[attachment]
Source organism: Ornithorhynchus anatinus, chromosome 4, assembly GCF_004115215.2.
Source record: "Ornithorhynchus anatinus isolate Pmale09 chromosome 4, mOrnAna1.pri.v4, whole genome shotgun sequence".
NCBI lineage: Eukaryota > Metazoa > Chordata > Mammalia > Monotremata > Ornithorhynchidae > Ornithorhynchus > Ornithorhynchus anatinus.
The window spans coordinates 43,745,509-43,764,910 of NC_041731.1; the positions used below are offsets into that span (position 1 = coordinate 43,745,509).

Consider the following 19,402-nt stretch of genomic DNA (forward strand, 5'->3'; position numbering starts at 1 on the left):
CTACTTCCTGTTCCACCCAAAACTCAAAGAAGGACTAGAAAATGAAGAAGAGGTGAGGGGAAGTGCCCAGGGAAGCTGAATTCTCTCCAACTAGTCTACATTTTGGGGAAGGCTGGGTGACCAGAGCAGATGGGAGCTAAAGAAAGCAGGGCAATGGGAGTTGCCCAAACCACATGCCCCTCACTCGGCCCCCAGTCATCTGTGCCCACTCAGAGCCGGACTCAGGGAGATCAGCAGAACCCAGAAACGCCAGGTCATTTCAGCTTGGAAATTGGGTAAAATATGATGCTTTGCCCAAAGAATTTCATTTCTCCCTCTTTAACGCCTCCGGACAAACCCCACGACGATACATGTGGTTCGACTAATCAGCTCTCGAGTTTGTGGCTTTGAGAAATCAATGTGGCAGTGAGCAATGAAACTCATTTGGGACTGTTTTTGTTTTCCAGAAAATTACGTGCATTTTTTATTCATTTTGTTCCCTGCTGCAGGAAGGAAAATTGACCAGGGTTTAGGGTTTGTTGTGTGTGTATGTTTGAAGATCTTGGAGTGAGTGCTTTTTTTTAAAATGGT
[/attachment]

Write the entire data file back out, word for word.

Source organism: Ornithorhynchus anatinus, chromosome 4, assembly GCF_004115215.2.
Source record: "Ornithorhynchus anatinus isolate Pmale09 chromosome 4, mOrnAna1.pri.v4, whole genome shotgun sequence".
NCBI lineage: Eukaryota > Metazoa > Chordata > Mammalia > Monotremata > Ornithorhynchidae > Ornithorhynchus > Ornithorhynchus anatinus.
The window spans coordinates 43,745,509-43,764,910 of NC_041731.1; the positions used below are offsets into that span (position 1 = coordinate 43,745,509).

Consider the following 19,402-nt stretch of genomic DNA (forward strand, 5'->3'; position numbering starts at 1 on the left):
CTACTTCCTGTTCCACCCAAAACTCAAAGAAGGACTAGAAAATGAAGAAGAGGTGAGGGGAAGTGCCCAGGGAAGCTGAATTCTCTCCAACTAGTCTACATTTTGGGGAAGGCTGGGTGACCAGAGCAGATGGGAGCTAAAGAAAGCAGGGCAATGGGAGTTGCCCAAACCACATGCCCCTCACTCGGCCCCCAGTCATCTGTGCCCACTCAGAGCCGGACTCAGGGAGATCAGCAGAACCCAGAAACGCCAGGTCATTTCAGCTTGGAAATTGGGTAAAATATGATGCTTTGCCCAAAGAATTTCATTTCTCCCTCTTTAACGCCTCCGGACAAACCCCACGACGATACATGTGGTTCGACTAATCAGCTCTCGAGTTTGTGGCTTTGAGAAATCAATGTGGCAGTGAGCAATGAAACTCATTTGGGACTGTTTTTGTTTTCCAGAAAATTACGTGCATTTTTTATTCATTTTGTTCCCTGCTGCAGGAAGGAAAATTGACCAGGGTTTAGGGTTTGTTGTGTGTGTATGTTTGAAGATCTTGGAGTGAGTGCTTTTTTTTAAAATGGT